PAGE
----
Alan Young - Gregory Lau
39th Olympiad, Round 10, 1.10.10
Analysed by Centaur (Hairulov+Rybka 4)
1.e4 e6 2. d4 d5 3. Nc3 Nf6 4. Bg5 Be7 5.e5 Nfd7 6. h4
This is one of the aggressive line in French Defense and it is call Alekhine-Chatard Attack. White offer a pawn sacrifice and if black accept it, white will have a good compensation after for e.g. 6...Bxg5 7.hxg5 Qxg5 8.Nh3!?Qe7 9.Nf4 Nc6 10.Qg4 6...a6 A wise choice. Even top GM declined to accept the pawn as variation mentioned before. 7. Qg4 Kf8!? I'm surprised that Rybka opening book didn't mention this move at all. The move is quite common seen in French classical line. 8. Nf3 c5 The thematic answer for flank attack is to attack the center! 9. dxc5 Nc6 Black can always capture the c5 pawn later. 10. Qf4 Nxc5 11. Rh3 Former World Champion - Gary Kasparov has frequently used this idea in this type of position - with deadly effect! 11...b5 12.Nd4 White move his knight to make way for the rook to join the attack, for e.g by playing Rf3 - attacking the vulnerable f7 square. 12...Nxd4 13. Qxd4 Nd7 14. O-O-O Bxg5+ 15. hxg5 Qxg5+ 16. f4 White sacrifice a pawn for the initiative.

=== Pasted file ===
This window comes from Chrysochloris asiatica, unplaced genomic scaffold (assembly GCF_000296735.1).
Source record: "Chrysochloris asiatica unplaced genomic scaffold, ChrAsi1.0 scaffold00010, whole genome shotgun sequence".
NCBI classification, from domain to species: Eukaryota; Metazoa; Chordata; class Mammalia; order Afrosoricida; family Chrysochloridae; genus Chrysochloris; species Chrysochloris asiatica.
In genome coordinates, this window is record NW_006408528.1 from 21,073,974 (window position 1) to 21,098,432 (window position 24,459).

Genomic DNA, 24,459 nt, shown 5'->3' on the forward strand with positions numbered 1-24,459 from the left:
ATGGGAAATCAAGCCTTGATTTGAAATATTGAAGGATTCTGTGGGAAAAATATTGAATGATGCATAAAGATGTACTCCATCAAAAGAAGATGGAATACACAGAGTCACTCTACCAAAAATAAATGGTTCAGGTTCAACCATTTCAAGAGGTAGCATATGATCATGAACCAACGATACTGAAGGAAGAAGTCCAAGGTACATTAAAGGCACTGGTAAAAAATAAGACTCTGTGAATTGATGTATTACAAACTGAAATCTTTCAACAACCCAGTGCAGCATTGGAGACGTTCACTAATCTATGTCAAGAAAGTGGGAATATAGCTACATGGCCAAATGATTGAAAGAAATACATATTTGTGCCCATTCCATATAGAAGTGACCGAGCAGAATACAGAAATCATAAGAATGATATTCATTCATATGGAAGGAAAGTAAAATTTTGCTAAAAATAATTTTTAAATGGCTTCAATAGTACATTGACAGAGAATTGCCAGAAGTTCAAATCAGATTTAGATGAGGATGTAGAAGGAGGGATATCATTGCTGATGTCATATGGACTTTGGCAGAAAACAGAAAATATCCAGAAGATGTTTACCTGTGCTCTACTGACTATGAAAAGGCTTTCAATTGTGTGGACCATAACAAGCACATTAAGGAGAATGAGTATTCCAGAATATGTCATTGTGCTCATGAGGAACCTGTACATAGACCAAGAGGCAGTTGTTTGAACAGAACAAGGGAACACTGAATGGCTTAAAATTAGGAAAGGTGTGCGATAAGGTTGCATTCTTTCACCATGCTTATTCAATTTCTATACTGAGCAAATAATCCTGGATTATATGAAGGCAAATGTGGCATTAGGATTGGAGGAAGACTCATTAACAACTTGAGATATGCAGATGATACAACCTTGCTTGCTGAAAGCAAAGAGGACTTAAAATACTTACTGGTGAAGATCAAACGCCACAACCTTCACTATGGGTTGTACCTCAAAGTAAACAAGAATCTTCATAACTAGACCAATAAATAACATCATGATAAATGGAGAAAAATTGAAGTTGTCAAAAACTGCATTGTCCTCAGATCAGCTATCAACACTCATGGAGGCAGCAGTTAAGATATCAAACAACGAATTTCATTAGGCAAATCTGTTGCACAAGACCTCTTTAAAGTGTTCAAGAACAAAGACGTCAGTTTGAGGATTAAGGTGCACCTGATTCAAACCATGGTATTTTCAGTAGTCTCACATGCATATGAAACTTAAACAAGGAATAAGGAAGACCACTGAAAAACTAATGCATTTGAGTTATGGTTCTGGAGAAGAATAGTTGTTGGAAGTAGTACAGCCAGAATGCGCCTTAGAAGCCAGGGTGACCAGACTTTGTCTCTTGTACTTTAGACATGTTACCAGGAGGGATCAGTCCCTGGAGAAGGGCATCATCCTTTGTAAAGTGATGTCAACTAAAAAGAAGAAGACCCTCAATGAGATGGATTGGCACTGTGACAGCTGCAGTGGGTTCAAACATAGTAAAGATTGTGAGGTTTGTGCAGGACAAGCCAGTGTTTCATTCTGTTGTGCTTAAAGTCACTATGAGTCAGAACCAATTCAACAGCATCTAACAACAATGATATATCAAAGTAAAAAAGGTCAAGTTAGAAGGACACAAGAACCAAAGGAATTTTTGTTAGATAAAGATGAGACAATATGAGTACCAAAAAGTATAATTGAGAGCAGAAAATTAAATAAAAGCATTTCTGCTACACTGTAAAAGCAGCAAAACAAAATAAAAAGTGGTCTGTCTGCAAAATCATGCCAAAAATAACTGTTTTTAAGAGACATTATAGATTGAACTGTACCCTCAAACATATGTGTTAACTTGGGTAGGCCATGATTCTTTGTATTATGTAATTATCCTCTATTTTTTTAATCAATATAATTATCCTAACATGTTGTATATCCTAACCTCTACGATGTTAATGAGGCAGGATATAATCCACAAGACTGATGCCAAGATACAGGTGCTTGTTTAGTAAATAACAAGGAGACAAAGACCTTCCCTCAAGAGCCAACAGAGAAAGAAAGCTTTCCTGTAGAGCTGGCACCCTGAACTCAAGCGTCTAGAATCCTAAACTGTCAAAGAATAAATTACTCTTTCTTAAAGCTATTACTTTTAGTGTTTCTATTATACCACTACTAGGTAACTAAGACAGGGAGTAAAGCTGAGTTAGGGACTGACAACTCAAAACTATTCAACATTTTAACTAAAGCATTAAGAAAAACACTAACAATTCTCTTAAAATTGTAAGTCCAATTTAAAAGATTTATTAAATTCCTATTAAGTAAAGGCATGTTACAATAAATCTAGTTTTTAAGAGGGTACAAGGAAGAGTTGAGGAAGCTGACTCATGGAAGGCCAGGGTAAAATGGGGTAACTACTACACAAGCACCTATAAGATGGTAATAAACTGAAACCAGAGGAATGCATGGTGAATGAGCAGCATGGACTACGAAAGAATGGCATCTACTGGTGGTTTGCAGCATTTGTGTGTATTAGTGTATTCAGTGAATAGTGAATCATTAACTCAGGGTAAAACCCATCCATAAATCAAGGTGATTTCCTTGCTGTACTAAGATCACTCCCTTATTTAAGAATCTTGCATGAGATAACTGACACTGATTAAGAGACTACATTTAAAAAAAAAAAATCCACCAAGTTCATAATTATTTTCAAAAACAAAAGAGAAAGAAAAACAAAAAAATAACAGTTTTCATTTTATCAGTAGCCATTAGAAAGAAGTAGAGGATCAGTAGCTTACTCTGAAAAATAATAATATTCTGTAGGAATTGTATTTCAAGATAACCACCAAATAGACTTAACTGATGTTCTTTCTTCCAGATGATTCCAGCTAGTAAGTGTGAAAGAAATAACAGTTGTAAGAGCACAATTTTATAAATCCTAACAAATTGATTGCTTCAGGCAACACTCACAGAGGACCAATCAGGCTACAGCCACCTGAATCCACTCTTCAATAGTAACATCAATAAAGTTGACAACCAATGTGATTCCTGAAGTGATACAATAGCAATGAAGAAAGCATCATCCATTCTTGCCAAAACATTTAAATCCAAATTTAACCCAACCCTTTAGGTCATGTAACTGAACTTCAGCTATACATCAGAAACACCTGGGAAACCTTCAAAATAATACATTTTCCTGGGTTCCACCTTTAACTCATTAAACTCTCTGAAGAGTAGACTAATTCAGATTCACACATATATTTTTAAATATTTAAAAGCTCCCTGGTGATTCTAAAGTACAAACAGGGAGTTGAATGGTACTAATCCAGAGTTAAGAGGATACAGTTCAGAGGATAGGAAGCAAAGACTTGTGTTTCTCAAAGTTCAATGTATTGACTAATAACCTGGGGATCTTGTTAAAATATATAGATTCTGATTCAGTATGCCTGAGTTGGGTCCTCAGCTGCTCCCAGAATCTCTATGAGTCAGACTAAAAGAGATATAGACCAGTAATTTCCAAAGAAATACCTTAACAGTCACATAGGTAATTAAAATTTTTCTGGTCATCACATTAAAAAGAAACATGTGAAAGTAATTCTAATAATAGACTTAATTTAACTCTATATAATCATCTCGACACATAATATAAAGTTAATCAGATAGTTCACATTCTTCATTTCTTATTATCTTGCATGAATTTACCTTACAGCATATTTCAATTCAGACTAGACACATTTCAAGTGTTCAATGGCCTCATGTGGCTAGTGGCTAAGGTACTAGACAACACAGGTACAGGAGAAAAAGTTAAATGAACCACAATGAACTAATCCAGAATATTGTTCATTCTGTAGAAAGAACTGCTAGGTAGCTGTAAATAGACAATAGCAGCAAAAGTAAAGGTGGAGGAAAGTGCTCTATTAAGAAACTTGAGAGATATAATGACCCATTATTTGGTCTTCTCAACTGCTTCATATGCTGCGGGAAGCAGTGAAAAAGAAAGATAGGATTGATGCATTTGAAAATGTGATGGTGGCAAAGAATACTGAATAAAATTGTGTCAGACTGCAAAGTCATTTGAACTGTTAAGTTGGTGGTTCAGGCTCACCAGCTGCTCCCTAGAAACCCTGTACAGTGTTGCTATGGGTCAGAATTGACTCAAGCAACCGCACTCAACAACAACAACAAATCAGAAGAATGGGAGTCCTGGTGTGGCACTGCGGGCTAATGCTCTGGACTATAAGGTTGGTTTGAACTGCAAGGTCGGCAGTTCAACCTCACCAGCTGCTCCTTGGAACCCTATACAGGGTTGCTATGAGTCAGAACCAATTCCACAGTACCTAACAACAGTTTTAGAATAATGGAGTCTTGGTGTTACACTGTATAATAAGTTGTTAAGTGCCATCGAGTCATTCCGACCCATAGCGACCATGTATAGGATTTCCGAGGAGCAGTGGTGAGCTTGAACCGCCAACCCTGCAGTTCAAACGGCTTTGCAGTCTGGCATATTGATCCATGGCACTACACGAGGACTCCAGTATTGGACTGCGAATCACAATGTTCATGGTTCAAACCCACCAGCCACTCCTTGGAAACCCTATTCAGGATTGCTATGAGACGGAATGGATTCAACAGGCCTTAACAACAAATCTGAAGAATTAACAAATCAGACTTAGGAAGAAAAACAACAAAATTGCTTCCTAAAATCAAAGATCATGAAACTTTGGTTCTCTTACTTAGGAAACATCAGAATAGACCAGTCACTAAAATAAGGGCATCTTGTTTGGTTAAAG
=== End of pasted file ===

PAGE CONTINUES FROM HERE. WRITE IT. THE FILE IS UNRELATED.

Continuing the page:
16...Qe7 17.f5 Bb7 18.Rf3 The idea behind 11.Rh3 is clear now. 18... Rc8 19. a3 exf5
20. Rxf5 Qe6 21. Qf4
21...h6 21...g6! is stronger because after 22.Qh6+Kg8 23.Rf2 Qxe5 black win the e5 pawn 22. Bd3? 22.Na4 is the correct move because after 22...g6 white can play a strong idea 23.Nd4 Qe6 24.e6!? 22... g6 23. Qb4+ Kg7 24. Rff1 Nxe5 Black is two pawn up now.
25. Qd4 Rc7 26. Rde1 f6 27.